The only limits are the ones we impose on ourselves. This is the case for individuals and for organisations. So when we see top heavy organisations with strong attachment to the way things have always been done, we see an organisation that has set limitations for itself and its employees. Such limitations are the manifestations of a fixed mindset, rather than a growth mindset. Indeed, a fixed mindset is the enemy of innovation; it doesn’t allow space for learning, experimentation, or failure. By contrast, a growth mindset, as coined by author and Stanford psychology professor Carol Dweck, embraces possibilities rather than self-imposed limits, and sees every challenge as an opportunity to learn.


Obviously it’s important to hire talented people to work within your organisation, but beyond that, it’s also important to build a culture of continuous learning. Within a culture of learning, employees can let go of the limiting idea that skill is all they need to succeed. Instead, they work hard and see challenges as an opportunity to learn something new.


According to Dweck:


“Just because some people can do something with little or no training, it doesn’t mean that others can’t do it (and sometimes do it even better) with training.”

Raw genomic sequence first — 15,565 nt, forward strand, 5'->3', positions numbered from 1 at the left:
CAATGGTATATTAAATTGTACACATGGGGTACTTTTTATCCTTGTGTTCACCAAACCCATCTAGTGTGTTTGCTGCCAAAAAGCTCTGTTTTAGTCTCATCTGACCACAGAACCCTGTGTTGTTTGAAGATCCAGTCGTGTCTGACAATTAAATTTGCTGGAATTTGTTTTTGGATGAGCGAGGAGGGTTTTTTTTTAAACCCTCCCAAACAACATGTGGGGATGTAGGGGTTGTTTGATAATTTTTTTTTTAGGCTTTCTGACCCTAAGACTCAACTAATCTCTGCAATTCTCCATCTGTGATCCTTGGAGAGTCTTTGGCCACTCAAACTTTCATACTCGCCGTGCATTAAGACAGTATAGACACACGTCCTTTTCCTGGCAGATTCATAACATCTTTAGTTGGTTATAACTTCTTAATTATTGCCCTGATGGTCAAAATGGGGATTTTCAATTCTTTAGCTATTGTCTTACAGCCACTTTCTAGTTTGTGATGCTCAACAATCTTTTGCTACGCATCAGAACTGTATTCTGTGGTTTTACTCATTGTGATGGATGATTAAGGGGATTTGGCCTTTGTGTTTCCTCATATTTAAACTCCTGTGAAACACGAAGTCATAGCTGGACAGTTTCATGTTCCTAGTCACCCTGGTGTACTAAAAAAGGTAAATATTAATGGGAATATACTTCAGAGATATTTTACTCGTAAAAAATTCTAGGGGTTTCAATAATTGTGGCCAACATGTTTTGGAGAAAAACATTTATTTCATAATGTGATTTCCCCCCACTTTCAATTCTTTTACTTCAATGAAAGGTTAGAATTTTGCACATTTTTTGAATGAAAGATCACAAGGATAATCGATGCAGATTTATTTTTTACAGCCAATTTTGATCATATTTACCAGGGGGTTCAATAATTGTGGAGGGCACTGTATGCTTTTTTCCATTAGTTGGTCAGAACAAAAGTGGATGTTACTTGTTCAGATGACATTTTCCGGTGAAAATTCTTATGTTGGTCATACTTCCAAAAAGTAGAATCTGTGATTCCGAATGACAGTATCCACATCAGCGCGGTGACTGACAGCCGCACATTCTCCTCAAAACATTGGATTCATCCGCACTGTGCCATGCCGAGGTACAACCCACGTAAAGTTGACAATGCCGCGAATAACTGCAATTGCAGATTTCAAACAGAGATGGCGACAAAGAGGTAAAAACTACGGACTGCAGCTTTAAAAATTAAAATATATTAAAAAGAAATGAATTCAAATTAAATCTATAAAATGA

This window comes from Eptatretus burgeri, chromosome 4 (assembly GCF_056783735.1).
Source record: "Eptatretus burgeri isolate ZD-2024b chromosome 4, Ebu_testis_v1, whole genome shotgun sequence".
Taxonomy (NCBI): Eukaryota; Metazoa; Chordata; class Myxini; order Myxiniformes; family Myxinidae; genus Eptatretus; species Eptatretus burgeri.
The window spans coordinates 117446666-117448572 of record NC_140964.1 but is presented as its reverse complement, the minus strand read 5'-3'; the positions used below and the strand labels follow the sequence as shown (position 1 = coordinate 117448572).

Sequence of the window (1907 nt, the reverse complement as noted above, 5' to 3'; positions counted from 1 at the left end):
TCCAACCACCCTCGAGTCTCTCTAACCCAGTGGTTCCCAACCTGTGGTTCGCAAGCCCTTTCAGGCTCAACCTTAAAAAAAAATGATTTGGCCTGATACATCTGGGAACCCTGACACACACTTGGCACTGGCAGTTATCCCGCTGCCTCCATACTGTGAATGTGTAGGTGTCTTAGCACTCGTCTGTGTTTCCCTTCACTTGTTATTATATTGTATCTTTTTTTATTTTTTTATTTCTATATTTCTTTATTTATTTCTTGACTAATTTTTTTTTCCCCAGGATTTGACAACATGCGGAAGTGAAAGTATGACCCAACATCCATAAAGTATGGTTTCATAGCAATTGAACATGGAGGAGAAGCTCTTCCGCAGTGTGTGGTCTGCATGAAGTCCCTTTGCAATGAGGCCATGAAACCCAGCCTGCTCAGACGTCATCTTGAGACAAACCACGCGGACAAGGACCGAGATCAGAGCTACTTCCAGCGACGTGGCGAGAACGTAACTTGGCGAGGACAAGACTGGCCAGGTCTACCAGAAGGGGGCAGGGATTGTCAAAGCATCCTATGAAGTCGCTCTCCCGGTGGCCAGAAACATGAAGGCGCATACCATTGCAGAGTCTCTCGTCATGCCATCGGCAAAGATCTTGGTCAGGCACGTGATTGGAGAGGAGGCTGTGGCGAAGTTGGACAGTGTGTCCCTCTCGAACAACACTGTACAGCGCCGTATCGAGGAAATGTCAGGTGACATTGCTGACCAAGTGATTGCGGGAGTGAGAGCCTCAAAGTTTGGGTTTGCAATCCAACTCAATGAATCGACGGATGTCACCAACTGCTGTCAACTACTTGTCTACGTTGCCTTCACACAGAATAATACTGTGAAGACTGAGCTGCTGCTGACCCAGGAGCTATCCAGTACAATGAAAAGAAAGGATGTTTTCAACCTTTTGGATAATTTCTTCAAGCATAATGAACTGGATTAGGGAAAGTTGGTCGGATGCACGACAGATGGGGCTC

In other words, it’s important to cultivate a growth mindset, as an individual and within an organisation. Here are 5 tips for making the shift from limited thinking, to a mindset that fosters innovation, improves motivation, and continuous growth among your employees.


  1. Know thyself. It’s not enough for the leaders to understand the strengths and weaknesses of the organisation, leaders also need to communicate this information to their teams. Likewise, team members must know their own strengths, weaknesses, and where their efforts contribute positively to the organisation as a whole.
  2. Recognise effort. Valuing innate ability over hard work is a characteristic of a fixed mindset. In truth, most people have to work hard to develop their skills and talents in a useful way. Rather than praising someone as a great speaker or leader, recognise their efforts to communicate effectively with others.
  3. Encourage curiosity. One of the core principles of innovation is experimentation; likewise, a growth mindset is driven by curiosity and learning. Create an environment where the process of finding solutions is more important that the solution itself. What unexpected things are discovered on the way to the end result?
  4. Learn from failure. Consider the scientific process, wherein everything is a test and there are no failed experiments. This can even become an extension of curiosity, where mistakes become opportunities for learning. Could the process have been changed or improved for better results? If so, how?
  5. Never give up. Success doesn’t just magically happen; it takes tenacity and perseverance. Likewise, innovation requires experimentation and the resilience to keep taking action even when things are difficult. Be careful not to focus too closely on the desired outcome; instead, follow curiosity from possibility to possibility, in search of answers and opportunities to learn.